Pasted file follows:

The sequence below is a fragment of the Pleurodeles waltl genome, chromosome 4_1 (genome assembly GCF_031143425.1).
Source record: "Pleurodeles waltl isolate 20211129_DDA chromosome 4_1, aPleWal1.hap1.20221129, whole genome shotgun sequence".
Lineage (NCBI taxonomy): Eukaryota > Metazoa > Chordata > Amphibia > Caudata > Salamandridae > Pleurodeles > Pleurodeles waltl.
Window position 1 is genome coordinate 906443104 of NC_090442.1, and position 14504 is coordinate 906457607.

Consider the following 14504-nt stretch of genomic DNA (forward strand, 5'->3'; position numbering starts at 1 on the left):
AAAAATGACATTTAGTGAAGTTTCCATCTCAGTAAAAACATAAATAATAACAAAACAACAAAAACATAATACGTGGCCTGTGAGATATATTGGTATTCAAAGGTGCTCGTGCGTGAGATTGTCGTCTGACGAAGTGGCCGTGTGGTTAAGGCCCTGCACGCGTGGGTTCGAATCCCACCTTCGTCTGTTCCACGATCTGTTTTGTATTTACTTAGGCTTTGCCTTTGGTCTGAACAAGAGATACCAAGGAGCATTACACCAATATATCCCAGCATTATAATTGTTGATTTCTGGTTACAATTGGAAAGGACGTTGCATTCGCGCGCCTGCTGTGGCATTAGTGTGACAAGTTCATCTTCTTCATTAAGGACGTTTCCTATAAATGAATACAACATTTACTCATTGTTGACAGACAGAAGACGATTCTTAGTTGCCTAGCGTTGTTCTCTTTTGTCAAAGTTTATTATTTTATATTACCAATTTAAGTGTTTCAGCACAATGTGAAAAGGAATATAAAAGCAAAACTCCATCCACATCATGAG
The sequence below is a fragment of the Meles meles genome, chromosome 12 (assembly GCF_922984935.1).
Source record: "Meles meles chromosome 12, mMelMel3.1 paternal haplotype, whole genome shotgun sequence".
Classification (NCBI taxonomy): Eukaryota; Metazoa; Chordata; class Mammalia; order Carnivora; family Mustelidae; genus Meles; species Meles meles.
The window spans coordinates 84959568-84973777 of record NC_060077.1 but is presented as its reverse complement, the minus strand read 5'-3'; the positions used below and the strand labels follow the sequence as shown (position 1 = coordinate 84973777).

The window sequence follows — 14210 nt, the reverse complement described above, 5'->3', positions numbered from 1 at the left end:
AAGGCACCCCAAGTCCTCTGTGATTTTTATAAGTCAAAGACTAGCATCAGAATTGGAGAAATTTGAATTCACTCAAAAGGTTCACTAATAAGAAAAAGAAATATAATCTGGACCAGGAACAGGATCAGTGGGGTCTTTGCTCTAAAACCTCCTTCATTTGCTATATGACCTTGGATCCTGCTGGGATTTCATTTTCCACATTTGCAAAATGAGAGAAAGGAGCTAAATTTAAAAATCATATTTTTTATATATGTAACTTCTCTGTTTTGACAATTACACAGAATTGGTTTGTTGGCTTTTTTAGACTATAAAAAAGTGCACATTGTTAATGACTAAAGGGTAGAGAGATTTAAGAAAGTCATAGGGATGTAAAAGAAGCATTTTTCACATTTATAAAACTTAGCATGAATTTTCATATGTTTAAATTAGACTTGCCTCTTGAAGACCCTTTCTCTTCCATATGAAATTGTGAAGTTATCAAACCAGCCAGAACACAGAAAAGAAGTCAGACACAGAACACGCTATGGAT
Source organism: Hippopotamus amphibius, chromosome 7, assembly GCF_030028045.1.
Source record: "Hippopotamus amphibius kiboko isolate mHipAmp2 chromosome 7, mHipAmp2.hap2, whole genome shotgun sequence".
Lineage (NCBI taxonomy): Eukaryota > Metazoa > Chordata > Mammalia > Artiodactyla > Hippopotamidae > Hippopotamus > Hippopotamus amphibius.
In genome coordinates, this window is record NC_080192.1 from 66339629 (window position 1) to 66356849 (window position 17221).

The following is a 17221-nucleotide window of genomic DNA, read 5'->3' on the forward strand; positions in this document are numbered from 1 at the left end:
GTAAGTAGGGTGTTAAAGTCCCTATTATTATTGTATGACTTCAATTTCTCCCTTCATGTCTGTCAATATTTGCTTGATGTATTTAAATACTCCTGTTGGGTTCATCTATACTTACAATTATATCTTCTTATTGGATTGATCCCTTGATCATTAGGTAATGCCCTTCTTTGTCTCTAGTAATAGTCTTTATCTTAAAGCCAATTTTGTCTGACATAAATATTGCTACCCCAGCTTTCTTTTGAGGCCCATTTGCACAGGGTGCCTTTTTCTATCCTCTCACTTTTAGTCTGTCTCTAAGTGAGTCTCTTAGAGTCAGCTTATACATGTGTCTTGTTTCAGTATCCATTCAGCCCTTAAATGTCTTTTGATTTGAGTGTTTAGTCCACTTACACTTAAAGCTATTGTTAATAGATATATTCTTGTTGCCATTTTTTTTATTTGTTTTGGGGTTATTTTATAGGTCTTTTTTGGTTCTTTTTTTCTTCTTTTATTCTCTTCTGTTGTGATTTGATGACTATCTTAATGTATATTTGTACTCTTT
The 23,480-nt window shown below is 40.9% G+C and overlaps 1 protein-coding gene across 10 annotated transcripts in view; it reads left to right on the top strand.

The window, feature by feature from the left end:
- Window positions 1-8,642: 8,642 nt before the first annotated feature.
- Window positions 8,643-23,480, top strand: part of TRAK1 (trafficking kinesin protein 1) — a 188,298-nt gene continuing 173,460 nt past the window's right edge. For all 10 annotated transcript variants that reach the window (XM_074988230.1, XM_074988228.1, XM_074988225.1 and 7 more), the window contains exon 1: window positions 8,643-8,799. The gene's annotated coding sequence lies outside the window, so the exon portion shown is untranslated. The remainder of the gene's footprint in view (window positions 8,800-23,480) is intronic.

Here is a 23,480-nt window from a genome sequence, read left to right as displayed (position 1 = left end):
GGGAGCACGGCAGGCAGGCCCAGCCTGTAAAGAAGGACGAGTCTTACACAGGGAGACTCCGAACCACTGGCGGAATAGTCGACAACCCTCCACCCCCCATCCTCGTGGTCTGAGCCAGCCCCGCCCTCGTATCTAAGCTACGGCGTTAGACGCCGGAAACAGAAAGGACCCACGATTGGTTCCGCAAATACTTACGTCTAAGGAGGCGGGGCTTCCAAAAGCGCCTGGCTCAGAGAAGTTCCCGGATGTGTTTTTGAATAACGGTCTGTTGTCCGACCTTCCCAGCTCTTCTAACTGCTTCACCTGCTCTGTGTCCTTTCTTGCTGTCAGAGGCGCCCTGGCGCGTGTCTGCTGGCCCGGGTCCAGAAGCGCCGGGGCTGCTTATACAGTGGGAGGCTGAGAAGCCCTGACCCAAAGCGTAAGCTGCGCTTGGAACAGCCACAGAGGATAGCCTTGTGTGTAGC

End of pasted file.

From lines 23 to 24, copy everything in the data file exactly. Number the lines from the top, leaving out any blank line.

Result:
Here is a 23,480-nt window from a genome sequence, read left to right as displayed (position 1 = left end):
GGGAGCACGGCAGGCAGGCCCAGCCTGTAAAGAAGGACGAGTCTTACACAGGGAGACTCCGAACCACTGGCGGAATAGTCGACAACCCTCCACCCCCCATCCTCGTGGTCTGAGCCAGCCCCGCCCTCGTATCTAAGCTACGGCGTTAGACGCCGGAAACAGAAAGGACCCACGATTGGTTCCGCAAATACTTACGTCTAAGGAGGCGGGGCTTCCAAAAGCGCCTGGCTCAGAGAAGTTCCCGGATGTGTTTTTGAATAACGGTCTGTTGTCCGACCTTCCCAGCTCTTCTAACTGCTTCACCTGCTCTGTGTCCTTTCTTGCTGTCAGAGGCGCCCTGGCGCGTGTCTGCTGGCCCGGGTCCAGAAGCGCCGGGGCTGCTTATACAGTGGGAGGCTGAGAAGCCCTGACCCAAAGCGTAAGCTGCGCTTGGAACAGCCACAGAGGATAGCCTTGTGTGTAGC